By Alex Tarrant
Labour’s water policy announcement had some of the desired effect. “Labour promises to make commercial water bottlers pay,” one major news outlet headlined.
Some coverage even got excited that Labour would get unemployed youth to plant trees and build fences around waterways to ‘help’ the farmers out.
I’ll get that out of the way first, because as Jordan Luck once said, it’s been bugging me: If you can get someone to the skill level required to build stock fences on rural terrain then you’re more than halfway to training up a fully-fledged farmer. That’s no bad thing, given an ageing farming workforce and shortage of labour.
But that part of the policy sounds more a confused make-work scheme (with which the health and safety people will have a field day) included in a fresh water policy after a last-minute brainwave from someone who thought it would sound good to Ponsonby swing voters.
It’d be easier putting these ‘youths’ to work in the milking sheds while Mr and Ms Farmer go and carry out the fencing work. (Not that these kids will be required on dairy farms – some 97% of dairy waterways are already fenced off. The government’s expected $400m expense required to have 90% of waterways fenced by 2030 work will fall on beef (mostly), pig and deer farms.)
Now to the water policy. Quick note: if you want to know all there is to know about the policy, then you can’t just go to the policy page. Yes, that’s a good starting point, but the details are trickling out from various sources.
Labour’s ‘big environmental announcement’ on Wednesday was led by a speech by new leader Jacinda Ardern. There were tidbits there not in the policy document. For example, ‘stock water’ (ie the stuff in troughs) won’t attract a royalty (even if it comes from the same place as ‘other’ water which would attract a royalty).
Hydro power companies won’t be classed as commercial users because they discharge the water back into the rivers. That might sound fine. But go and ask a down-river water user whether they’ve ever had any problems of hydro companies keeping water back at certain times of the year.
If you want to be real nit-picky then anyone who’s spent time in a milking shed knows cows are wont to discharge water back into the natural environment as well. Yes, I know, unlike the hydros, cow piss comes with the added bonus of a heap of nitrogen – which is causing more damage than anything else to most waterways. Just remember this though: Labour’s policy document on cleaning up those waterways doesn’t mention nitrogen or nitrates once.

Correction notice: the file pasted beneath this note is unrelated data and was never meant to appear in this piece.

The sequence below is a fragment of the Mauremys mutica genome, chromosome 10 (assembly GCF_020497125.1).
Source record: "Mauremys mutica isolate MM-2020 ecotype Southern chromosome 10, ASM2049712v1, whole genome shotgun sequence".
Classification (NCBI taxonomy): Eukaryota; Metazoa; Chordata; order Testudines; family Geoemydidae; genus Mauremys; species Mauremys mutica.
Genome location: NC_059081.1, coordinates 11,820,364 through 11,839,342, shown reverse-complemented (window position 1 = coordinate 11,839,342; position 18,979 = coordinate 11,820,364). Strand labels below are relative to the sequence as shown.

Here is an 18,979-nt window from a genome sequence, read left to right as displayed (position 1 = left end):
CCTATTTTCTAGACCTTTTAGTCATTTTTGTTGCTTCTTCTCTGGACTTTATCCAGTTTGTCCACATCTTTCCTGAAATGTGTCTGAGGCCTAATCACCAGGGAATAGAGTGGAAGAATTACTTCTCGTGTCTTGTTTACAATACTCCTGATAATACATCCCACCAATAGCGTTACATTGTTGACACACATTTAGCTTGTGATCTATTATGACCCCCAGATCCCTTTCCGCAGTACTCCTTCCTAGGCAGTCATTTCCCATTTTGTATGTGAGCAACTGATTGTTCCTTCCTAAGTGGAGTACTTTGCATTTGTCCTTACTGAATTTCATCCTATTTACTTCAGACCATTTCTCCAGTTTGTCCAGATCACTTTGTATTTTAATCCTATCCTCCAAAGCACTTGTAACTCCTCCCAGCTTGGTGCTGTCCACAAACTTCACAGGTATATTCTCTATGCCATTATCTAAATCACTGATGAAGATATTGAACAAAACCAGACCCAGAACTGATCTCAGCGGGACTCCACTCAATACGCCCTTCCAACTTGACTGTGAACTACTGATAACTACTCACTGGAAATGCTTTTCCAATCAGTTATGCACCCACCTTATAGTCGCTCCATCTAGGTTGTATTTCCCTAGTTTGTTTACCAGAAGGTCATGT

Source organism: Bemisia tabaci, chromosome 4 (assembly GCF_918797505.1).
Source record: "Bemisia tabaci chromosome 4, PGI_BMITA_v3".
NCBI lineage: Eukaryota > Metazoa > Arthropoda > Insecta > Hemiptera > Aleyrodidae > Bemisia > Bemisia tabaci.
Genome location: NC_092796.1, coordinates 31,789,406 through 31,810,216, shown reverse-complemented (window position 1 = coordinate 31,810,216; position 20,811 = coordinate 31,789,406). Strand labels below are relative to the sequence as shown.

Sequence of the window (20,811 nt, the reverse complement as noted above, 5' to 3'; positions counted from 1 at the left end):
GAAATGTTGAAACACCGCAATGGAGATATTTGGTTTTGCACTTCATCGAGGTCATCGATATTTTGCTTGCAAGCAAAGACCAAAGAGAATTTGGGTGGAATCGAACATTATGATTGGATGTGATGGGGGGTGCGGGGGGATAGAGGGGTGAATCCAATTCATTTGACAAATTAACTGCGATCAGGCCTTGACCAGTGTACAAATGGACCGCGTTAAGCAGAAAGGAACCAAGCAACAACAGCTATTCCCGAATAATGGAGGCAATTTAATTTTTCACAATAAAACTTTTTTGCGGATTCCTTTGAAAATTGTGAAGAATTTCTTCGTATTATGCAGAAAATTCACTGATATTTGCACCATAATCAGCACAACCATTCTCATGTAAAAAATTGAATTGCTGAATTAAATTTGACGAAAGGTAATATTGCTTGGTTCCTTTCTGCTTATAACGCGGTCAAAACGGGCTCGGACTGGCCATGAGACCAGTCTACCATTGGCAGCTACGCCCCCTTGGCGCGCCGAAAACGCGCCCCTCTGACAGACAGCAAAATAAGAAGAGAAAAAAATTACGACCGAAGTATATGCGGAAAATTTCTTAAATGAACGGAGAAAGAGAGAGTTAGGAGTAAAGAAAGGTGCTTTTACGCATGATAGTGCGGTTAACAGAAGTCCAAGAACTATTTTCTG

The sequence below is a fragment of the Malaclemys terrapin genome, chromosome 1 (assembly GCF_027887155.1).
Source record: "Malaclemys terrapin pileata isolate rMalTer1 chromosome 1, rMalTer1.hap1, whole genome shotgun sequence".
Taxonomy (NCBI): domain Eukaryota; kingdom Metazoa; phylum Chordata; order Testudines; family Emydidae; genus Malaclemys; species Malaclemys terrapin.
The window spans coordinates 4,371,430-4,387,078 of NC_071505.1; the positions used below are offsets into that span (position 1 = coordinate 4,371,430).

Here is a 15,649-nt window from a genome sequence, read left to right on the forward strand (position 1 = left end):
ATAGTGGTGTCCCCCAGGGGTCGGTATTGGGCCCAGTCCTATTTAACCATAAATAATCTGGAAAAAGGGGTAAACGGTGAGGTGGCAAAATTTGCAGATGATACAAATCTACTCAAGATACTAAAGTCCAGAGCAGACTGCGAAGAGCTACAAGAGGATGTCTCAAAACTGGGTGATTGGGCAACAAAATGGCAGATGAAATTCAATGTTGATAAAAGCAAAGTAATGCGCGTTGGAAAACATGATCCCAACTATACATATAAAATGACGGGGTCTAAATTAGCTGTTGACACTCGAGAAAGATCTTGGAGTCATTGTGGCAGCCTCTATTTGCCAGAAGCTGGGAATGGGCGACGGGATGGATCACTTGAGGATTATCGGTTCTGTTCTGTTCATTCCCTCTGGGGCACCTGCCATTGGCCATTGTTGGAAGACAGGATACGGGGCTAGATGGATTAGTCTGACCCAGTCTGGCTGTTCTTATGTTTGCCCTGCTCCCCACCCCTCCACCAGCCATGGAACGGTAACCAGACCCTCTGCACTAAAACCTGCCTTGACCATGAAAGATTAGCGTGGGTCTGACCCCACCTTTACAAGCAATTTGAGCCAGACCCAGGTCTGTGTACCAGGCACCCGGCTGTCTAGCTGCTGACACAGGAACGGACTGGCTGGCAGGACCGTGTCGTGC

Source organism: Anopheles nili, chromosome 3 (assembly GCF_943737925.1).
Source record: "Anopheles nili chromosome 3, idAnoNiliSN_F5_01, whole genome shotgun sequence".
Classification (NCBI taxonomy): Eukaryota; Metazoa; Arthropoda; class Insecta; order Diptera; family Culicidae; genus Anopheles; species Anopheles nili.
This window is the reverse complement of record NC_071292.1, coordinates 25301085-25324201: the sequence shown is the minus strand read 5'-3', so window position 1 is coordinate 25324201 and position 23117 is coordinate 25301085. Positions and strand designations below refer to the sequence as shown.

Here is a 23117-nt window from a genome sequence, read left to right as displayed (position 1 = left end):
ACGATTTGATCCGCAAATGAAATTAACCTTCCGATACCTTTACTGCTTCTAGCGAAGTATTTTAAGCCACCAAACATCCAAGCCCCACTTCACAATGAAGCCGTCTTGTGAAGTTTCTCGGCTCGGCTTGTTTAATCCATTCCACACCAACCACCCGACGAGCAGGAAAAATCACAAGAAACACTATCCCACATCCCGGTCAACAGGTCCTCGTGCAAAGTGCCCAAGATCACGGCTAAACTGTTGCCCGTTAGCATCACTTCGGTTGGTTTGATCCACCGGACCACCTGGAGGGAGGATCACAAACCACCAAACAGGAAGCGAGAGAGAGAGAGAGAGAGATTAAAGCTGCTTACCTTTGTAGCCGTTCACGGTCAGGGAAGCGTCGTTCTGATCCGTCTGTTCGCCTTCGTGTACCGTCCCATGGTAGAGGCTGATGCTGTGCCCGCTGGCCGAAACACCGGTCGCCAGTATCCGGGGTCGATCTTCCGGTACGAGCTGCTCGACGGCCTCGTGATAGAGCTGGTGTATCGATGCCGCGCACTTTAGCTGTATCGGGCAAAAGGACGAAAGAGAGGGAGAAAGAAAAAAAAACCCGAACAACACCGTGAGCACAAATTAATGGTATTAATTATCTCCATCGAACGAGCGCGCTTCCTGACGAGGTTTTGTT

On Friday, we heard royalties will only apply to water taken from rivers, lakes and aquifers. It seems the line in the policy page that “councils will not pay any water royalty” means that all water sourced from council supply won’t be affected.
This means urban water bottling companies or those who turn water into Coke or beer in Auckland won’t have to pay royalties for the water they use. Let’s turn a blind eye to the fact that a portion of Auckland’s urban water supply is from a great, big – wait for it – river.
The argument is that urban commercial users already pay charges to Watercare and the like for delivery of water. That’s not paying for the actual water like farmers will be forced to do (oh, sorry, and rural water bottlers). That’s paying for the infrastructure.
Here’s a newsflash: farmers also pay for the infrastructure needed to deliver the water from river to paddock. It doesn't just turn up there. Irrigation NZ’s Andrew Curtis seeks to explain it: The cost to install irrigation infrastructure is $5,000-$9,000 a hectare plus annual maintenance. And rates are about $2,000 more a year than a dry-land property. Also, farmers pay for council monitoring and reporting on water use.
If Labour’s main problem was that some farmers are subsidised for irrigation costs, then take those funds away (which they’re doing). If you’re doing that, then just to be fair, make Auckland residents pay the actual cost for Watercare’s pipes – those Infrastructure Growth Charges they bill you don’t recover the full costs of growth, as I’ve written before.
Writing this column, I kept coming across new comments from David Parker that just threw up more and more questions. Here’s another one: "Some of those water consents are now very valuable and it’s fair that the public gets a share of that money."
If Labour’s problem is our current first-come-first-served basis for allocating water consents then change the way that operates. Bring in tradable allocation rights. Is there any talk of this? No. At least just pay lip service to the fact the current government has a group (led by an ex-Labour Cabinet Minister) researching how we could allocate water rights better and that we’ll listen to what they say.
What are the details?